So, if you’ve been wondering how these bulbs work, then I believe you’re now aware that they use xenon gas to glow whenever electric current is passed through them. Now, unlike halogen headlights, xenon headlights come with several different components that allow them to work in a completely different manner.
Gas Discharge Lamp:
At the core of the headlight, there’s the xenon bulb itself. The bulb is what traps the xenon gas inside. It also contains two electrodes on each side that are responsible for passing electric current to charge xenon gas.
This device is the ignition point. When the headlights are switched on, this device is the one responsible for generating the voltage required to power and ignite xenon gas inside the bulb. Once the ballast is ignited, it generates a voltage. This electric current (which flows through the electrodes) ionizes xenon gas causing it to power up and increase the temperatures inside the bulb at a rapid pace.
Since there are other gases inside the bulb, once they collide and mix, they elevate the temperatures, inside the bulb, which is enough to illuminate the bulbs at full functionality for a longer time. In most cases, these gases take some time to get ionized. This is hence the main reason why xenon headlights take a few seconds to fully illuminate when they’re switched on.
Just as its name suggests, this component is the one responsible for triggering the spark when you switch on the headlights. It has a metal shielding and it’s the one that bridges the connection between the two electrodes.
Why are Xenon Headlights Far Much Superior?
Now, when you compare them with halogen headlights, xenon headlights are far much superior in so many ways. Although most cars you’ll see on the road use the standard halogen bulbs, the light they illuminate is nothing when compared to what HID headlights can do. In that regard, let’s discuss some factors that make xenon headlights the very best.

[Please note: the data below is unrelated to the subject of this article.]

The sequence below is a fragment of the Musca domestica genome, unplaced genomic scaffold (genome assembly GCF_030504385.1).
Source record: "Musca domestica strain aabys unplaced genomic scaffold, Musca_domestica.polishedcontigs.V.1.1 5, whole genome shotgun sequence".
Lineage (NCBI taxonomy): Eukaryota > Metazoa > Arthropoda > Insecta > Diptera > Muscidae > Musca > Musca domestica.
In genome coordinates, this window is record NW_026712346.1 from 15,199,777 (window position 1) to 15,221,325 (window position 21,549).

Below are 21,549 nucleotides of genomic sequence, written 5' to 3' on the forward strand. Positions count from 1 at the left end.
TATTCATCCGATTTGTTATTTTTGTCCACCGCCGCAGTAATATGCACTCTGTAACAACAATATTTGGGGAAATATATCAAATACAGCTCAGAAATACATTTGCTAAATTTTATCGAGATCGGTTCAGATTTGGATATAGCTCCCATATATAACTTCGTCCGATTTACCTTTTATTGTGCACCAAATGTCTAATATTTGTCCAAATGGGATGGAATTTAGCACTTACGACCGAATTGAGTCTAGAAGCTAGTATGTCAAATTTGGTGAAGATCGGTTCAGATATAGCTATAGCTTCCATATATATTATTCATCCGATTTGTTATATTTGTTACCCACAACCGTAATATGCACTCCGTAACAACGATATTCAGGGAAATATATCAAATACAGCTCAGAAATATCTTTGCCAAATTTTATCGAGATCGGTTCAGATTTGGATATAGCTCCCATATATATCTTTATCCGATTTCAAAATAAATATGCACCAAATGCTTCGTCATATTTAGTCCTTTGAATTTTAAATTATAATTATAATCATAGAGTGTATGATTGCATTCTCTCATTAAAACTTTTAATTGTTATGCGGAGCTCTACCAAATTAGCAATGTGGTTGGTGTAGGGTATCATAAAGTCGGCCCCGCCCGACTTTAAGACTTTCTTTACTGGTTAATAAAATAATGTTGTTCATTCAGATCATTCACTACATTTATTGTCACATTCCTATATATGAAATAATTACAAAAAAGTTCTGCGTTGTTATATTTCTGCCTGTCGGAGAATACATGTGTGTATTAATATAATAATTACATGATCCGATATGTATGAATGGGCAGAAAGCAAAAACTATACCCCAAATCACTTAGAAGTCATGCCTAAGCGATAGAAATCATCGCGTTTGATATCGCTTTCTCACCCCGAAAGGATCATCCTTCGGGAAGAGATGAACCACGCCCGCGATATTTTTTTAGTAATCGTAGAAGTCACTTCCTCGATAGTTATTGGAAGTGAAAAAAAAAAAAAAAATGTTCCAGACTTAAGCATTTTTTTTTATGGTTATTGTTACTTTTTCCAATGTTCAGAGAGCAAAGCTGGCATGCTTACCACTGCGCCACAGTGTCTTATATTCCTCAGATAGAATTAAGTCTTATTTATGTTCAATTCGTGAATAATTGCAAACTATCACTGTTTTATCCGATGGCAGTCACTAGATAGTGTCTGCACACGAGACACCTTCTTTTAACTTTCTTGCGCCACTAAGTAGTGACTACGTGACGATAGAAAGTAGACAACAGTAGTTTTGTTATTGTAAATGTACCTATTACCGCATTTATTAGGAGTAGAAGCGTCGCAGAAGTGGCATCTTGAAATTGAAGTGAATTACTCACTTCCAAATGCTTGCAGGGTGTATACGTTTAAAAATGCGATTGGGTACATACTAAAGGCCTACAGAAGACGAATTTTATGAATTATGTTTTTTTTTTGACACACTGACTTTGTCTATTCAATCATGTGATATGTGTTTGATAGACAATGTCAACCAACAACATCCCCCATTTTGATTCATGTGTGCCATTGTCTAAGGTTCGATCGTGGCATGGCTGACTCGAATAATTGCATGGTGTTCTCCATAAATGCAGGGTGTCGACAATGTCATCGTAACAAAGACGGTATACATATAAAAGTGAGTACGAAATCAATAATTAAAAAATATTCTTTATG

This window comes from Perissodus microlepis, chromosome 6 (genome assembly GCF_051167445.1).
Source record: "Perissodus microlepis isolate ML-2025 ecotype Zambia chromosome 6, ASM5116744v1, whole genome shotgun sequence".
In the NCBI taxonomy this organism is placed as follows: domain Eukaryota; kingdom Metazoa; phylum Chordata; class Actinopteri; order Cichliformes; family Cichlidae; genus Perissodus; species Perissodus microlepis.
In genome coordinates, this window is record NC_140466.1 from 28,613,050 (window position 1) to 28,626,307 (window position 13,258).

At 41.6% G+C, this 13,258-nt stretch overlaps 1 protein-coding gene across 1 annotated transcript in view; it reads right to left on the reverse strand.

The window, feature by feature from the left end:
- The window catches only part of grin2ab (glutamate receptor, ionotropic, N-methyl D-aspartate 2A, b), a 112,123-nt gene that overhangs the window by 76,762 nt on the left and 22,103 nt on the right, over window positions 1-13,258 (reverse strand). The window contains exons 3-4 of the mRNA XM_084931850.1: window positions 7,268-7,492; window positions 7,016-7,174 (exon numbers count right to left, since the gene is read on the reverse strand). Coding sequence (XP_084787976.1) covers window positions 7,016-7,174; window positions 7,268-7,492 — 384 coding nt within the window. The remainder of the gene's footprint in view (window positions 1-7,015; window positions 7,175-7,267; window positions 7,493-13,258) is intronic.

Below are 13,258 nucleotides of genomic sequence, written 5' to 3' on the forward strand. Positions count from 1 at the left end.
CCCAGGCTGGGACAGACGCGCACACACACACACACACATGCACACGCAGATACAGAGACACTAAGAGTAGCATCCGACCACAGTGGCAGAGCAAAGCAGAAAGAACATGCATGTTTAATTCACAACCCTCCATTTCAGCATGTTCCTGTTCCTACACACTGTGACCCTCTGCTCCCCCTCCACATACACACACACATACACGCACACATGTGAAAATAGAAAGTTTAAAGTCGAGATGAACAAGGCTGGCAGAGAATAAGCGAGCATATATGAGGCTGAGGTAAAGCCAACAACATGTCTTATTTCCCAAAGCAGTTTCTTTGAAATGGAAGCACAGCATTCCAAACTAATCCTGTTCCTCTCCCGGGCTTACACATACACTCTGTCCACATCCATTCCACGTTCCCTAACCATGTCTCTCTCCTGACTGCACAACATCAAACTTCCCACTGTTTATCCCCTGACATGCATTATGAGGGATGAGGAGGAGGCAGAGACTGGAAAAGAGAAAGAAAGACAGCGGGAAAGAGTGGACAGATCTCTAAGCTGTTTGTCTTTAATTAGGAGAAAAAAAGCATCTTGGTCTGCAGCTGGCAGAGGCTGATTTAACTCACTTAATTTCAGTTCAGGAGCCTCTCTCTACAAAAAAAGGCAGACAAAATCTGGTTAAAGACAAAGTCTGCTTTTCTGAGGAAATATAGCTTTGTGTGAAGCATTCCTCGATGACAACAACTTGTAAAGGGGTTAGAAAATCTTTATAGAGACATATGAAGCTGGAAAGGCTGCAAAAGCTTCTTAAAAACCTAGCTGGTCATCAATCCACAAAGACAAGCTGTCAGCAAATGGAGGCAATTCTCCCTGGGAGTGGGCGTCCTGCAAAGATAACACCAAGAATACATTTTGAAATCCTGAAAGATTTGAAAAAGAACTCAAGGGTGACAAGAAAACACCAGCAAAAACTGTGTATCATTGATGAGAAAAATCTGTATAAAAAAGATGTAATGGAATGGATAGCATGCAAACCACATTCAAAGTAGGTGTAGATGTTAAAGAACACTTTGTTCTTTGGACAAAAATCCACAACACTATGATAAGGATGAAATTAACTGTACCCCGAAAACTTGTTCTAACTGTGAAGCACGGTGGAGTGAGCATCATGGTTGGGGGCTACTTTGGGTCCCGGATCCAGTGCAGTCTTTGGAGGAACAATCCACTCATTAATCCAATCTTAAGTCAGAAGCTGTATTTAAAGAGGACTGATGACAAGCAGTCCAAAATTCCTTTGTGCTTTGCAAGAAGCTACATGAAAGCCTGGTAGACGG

Brighter and Whiter Light:
Perhaps one of the major reasons why xenon bulbs are far much superior is due to their great brightness. The bright white light they produce is a huge advantage that allows motorists to see the road clearly when driving at night. This way, you can easily spot obstacles such as potholes and bumps and avoid them as much as possible.
Taking an example of 35 watts xenon bulb, this bulb can produce about 3000 lumens and a color temperature of 4000 – 6000 Kelvin. This is enough to mimic natural daylight and is different from a35 watts halogen bulb that only affords 1400 lumens and a warmer color temperature of 3200 – 5000 Kelvin.
Apart from being bright, xenon headlights offer illumination to a broader coverage as compared to halogen headlights. Their bright white light travels further and wider down the road allowing you to spot obstacles even on the sides. This is a huge advantage when driving at night near parks as you can clearly spot wild animals crossing the road or simply obstacles on the edges of the road.
When it comes to longevity, xenon bulbs are hailed for their long-lasting characteristics. This is all thanks to the xenon gas inside the bulbs that don’t get insufficient any sooner. This allows xenon bulbs to go a long way, from about 2000 – 5000 hours before begging for a replacement. This is quite the contrary with halogen bulbs that only take between 400 – 600 hours before they’re replaced.